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Kevin Elgan
April 13, 2020

Day 13: Timers

It's day 13 of our 30-day skill challenge! Today we continue learning about date/time objects to extract times from speech and set timers.

Yesterday we learned about date/time objects and, in particular, how to use pronounce blocks to translate dates and times from a computer format to English. Today we are going to learn how to translate speech into a computer format.

Let's talk about time

When we set alarms for waking up in the morning, we usually have a specific time in mind for when we want to wake up. If we were to ask someone to wake us up, we would say "Wake me up at 7am."

This is very different for timers and reminders. For timers, we usually have a specific amount of time that we want to elapse before the timer goes off. This usually sounds like, "Set a timer for 15 minutes." When we say "15 minutes" what are we really asking?

  • Option #1 is to start a stop watch and tell us when 15 minutes is up.
  • Option #2 is to count backwards from 15 minutes.
  • Option #3 is to add 15 minutes to the current time and set an alarm.

We can program computers to do all three options, but some of the options are easier and more efficient. Option #1 and #2, require setting up a clock or timing mechanism which isn't the easiest because if we remember from date/time, computers already have clock system. Option #3 is the easiest because it is using the system clock.

What's in a timer?

"Set a timer for 15 minutes"

Just like in previous skills, it's helpful to really think about what we are asking someone to do when we ask them to set a timer. In this case, one way to think about it is.

  1. Get the time that we should be notified
  2. Set an alarm for time
  3. When alarm goes off, tell the user that "Timer is up"

Lucky for you, Chatterbox has specific blocks that solve each of these problems to allow you to focus on how you want to the skill to perform.

Building a Timer skill

Let's try to build a skill by following the order from above. Let's start with how people might ask for a timer. If there are multiple ways to set a timer, then we'll want to use the On phrases block.

Notice that since we are going to be working with a duration of time, it's always good practice to create a variable to store the time "duration."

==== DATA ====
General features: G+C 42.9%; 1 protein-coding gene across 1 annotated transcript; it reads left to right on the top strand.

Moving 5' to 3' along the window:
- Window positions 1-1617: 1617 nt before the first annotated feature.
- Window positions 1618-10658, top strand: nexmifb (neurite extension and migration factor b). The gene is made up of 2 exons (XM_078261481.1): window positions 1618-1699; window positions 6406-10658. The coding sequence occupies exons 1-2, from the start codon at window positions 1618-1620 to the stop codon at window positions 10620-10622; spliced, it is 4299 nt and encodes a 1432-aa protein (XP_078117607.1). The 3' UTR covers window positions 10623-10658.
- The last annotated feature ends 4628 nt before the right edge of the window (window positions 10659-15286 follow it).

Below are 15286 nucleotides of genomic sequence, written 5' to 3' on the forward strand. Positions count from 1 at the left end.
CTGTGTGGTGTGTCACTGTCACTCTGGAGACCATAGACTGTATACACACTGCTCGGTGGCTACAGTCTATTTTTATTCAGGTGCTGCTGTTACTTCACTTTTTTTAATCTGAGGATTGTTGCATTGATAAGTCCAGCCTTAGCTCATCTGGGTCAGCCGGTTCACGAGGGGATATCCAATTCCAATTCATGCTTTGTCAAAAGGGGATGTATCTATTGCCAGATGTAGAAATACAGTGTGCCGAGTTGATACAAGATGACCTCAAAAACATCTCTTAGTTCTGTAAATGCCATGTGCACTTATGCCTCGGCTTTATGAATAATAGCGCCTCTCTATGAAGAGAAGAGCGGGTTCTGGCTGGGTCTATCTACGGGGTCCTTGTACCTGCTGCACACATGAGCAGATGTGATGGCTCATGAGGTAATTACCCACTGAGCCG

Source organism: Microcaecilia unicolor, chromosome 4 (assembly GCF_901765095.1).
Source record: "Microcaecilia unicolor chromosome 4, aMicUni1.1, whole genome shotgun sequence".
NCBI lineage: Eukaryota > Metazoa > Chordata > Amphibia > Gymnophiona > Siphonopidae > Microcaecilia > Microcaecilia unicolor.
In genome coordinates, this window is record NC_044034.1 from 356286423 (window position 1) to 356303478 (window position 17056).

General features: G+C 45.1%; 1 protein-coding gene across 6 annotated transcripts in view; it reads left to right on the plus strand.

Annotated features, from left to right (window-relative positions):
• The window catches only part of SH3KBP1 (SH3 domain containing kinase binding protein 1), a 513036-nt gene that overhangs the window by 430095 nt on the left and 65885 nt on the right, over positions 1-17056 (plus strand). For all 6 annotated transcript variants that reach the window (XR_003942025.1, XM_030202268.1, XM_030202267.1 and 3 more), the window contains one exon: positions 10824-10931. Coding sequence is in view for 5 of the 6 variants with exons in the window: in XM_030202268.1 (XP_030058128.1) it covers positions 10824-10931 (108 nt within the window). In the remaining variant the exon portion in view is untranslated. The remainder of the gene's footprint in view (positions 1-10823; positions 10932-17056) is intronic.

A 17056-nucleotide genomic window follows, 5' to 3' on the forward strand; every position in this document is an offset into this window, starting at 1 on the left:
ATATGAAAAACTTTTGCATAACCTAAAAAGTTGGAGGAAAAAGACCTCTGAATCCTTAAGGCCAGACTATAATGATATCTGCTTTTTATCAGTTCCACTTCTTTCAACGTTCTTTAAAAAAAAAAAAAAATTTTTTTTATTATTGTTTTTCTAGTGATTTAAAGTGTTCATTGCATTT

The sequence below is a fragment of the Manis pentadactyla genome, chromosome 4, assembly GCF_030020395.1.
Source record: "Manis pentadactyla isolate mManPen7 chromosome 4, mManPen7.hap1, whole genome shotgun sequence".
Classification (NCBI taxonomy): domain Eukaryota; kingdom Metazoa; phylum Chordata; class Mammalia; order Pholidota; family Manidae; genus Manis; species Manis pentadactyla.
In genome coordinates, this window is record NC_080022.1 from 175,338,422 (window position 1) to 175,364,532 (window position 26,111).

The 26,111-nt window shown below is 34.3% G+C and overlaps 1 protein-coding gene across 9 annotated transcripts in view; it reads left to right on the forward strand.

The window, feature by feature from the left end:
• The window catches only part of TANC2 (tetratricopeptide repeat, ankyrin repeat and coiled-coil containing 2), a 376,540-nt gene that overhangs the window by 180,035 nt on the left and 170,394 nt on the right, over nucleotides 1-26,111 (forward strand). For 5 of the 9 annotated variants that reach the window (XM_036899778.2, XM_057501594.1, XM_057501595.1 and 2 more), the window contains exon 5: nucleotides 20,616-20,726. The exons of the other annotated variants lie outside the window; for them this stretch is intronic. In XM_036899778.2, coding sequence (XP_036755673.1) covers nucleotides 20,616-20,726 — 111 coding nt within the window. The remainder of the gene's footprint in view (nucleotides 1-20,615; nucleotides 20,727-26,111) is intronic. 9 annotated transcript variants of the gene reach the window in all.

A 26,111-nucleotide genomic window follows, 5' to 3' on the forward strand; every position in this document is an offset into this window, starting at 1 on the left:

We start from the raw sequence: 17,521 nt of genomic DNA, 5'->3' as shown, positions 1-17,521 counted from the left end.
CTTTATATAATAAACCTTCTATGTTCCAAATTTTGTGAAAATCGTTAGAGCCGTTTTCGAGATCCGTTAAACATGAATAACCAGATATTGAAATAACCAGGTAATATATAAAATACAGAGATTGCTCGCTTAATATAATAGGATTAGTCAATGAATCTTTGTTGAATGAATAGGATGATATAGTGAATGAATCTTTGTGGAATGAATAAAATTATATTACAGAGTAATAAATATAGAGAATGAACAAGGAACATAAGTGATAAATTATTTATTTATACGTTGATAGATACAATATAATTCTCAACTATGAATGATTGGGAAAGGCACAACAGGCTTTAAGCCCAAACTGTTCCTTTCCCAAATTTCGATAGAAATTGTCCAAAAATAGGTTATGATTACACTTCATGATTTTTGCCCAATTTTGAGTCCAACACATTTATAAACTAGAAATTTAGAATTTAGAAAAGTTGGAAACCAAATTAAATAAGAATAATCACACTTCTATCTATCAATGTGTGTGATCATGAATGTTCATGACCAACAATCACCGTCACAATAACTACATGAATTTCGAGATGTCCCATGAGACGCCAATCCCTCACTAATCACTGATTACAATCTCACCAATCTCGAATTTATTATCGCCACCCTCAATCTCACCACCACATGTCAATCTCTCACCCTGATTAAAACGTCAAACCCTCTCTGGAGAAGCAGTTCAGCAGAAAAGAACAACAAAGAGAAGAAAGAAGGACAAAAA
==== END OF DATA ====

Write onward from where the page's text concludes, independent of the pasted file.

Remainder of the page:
In a previous skill we used the Pronounce block to translate computer time into something that we can understand. For a timer, we are going in the reverse direction: from spoken time to computer time. Chatterbox has a block called Extract date from utterance.

The extract date block will analyze the utterance fed to it and create a variable called extracted_date that we can use.

Now that we have the "extracted date," we need to set an alarm. For this we'll use the Schedule Event block. Let's discuss the Schedule Event block for a bit.

If you look, at the block (pictured below), you'll notice that this block takes a different shape from most of the other blocks that we've used. The block is in a C-shape, similar to the Listen blocks that we've used so far. Like the Listen block, the code blocks that are inside, are only run when the specific utterances are heard. The Schedule Event block has an event name slot which we'll set to "Timer" and a "when" slot that determines when the code inside will run.

The Schedule Event block will run any code blocks inside the C-shape when the time condition is met.

Next, we want to decide what will happen when the timer event is executed. For this example, we'll have Chatterbox speak "Your timer is up" when the timer is over.

The last step is to Speak a confirmation to the user AFTER the event is scheduled. It's good practice to wait until after the event is scheduled to confirm that a timer is set in case there is an error scheduling the event.

Let's put it all together

Your skill should look something similar to the following:

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